June 26, 2008

Coroutines, continuations, and call/cc

I'll try and set a precedent for myself by starting out with something that's not full of fluff. The other day, I was doing some reading on parallel languages when I came across a paper extolling the benefits of programming with coroutines. I didn't think the paper was particularly well-written, but it did make it quite clear that I had a hazy conception of what they were. So I resolved to correct this -- by implementing them.

For the uninitiated, coroutines are functions that have stateful control flow and, as a corollary, can have multiple entry and exit points. An example:
(define-coroutine (prefixes)
(display "pre") (yield)
(display "over") (yield)
(display "co") (yield)

(define-coroutine (stems)
(display "fix ") (yield)
(display "whelm ") (yield)
(display "routine ") (yield)

Assume for the moment that "yield" is essentially like "return" in C. The difference is that when a coroutine returns, it doesn't lose its place. It keeps a continuation to where it left off. This essentially gives it an exit point wherever yield is called and a possible entry point immediately after. So when we run this, we get:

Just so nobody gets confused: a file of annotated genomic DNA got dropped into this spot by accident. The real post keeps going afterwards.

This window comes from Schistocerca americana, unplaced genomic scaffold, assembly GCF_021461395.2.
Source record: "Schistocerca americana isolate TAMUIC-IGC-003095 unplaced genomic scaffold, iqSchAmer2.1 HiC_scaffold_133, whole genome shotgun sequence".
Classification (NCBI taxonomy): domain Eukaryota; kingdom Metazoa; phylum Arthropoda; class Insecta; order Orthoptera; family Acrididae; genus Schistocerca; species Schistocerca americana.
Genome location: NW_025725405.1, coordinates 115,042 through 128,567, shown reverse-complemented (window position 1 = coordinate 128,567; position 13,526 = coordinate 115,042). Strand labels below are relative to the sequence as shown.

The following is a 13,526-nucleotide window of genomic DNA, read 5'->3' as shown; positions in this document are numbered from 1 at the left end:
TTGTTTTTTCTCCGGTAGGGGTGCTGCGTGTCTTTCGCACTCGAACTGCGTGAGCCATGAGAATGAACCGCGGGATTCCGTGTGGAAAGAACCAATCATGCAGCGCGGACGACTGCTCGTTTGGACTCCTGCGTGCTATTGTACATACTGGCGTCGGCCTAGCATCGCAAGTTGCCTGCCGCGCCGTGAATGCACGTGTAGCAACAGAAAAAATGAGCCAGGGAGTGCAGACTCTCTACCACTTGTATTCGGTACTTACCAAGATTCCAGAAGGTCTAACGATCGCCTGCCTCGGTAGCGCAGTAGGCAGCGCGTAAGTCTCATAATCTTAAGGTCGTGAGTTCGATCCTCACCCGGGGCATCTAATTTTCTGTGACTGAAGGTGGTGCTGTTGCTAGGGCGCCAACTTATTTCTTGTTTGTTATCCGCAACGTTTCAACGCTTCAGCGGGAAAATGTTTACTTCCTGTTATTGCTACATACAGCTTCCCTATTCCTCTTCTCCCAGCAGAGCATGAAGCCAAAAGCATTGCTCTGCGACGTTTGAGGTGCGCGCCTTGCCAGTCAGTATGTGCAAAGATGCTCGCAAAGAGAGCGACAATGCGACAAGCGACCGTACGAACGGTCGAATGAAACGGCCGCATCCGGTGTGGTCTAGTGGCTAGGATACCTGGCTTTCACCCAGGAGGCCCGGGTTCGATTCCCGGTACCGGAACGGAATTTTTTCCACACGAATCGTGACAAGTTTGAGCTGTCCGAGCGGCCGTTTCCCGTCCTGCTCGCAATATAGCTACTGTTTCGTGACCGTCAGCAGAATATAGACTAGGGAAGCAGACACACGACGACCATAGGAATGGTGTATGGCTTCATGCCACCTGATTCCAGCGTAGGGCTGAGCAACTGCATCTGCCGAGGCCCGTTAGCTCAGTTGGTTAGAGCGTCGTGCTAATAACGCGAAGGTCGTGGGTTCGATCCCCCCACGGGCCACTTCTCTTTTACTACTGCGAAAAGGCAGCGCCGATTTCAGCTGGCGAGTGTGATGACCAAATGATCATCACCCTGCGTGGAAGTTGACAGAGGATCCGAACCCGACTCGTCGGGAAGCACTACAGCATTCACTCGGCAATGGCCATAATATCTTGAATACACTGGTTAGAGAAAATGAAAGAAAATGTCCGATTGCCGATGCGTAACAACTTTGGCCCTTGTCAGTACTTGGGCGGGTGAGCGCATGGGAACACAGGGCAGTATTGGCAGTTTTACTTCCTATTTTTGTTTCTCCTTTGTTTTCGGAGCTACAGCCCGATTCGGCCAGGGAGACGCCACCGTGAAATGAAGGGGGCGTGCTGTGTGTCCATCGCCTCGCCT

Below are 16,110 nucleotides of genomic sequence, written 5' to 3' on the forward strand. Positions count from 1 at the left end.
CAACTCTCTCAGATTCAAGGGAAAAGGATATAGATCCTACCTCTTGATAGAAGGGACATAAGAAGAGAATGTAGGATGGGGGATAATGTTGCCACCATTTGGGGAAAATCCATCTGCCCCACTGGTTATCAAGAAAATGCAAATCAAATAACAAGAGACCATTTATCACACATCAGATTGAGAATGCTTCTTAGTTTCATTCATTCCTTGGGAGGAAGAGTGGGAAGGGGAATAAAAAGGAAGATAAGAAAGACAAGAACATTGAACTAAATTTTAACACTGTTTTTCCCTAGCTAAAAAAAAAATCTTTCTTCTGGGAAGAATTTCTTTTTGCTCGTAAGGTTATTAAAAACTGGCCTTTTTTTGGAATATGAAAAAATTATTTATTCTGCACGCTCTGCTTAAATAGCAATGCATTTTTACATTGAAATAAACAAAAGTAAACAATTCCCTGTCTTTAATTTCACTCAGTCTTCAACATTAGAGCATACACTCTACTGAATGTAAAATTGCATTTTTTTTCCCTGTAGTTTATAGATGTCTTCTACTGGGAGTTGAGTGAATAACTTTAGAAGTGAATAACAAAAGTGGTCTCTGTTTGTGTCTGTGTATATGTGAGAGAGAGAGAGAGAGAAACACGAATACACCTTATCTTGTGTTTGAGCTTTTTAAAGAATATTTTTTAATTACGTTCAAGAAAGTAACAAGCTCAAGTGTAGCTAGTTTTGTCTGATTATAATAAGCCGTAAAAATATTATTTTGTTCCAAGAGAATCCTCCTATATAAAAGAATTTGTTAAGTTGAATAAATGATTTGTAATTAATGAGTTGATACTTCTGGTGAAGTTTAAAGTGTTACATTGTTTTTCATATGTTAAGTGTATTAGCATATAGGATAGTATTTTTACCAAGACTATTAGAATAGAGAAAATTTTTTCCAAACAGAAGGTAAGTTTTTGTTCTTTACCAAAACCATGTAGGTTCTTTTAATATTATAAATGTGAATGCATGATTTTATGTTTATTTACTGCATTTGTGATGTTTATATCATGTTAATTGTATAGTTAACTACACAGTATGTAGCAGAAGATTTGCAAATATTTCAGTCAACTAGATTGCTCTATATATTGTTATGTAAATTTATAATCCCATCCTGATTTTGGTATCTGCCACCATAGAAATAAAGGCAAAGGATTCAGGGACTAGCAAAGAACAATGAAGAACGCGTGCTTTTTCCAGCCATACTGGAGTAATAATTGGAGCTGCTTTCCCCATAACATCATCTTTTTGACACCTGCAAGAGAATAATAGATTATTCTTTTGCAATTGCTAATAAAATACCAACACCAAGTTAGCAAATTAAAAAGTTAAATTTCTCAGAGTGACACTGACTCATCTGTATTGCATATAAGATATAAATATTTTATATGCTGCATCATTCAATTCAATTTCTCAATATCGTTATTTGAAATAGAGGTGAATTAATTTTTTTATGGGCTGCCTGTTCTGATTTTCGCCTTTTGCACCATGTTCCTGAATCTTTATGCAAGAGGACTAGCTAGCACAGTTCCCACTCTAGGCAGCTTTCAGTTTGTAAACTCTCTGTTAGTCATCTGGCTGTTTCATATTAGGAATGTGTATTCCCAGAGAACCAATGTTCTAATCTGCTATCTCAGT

(cobegin prefixes stems)
prefix overwhelm coroutine ...
The coroutines pick up right where they left off. It turns out there are some useful situations for this idiom (think producer/consumer semantics or pipes), and the whole thing struck me as a neat way to make some inroads into playing with dataflow models. So off I went.

I'll spare all of the gritty details, but suffice to say that I went through a handful of iterations, each with their various benefits and drawbacks, but in the end, the example above works flawlessly. I threw all of the code up on my homepage.

June 23, 2008

So it begins

I suppose this would be the time to spout off some high-brow tirade about my divine purpose in starting this, but in all honesty, I'm still not entirely sure what my reasons were for creating a blog. The format intrigues me, and I've been quite the fan of the ones I've read, so maybe the real drive is to officially join the community at large. In that case, I'll send a greeting to anyone who happened to land their browser in my corner of the web and offer this piece of advice:
No matter what the world has in store for you, you have two crocodiles on your side.
But the long story behind that will have to wait for another day.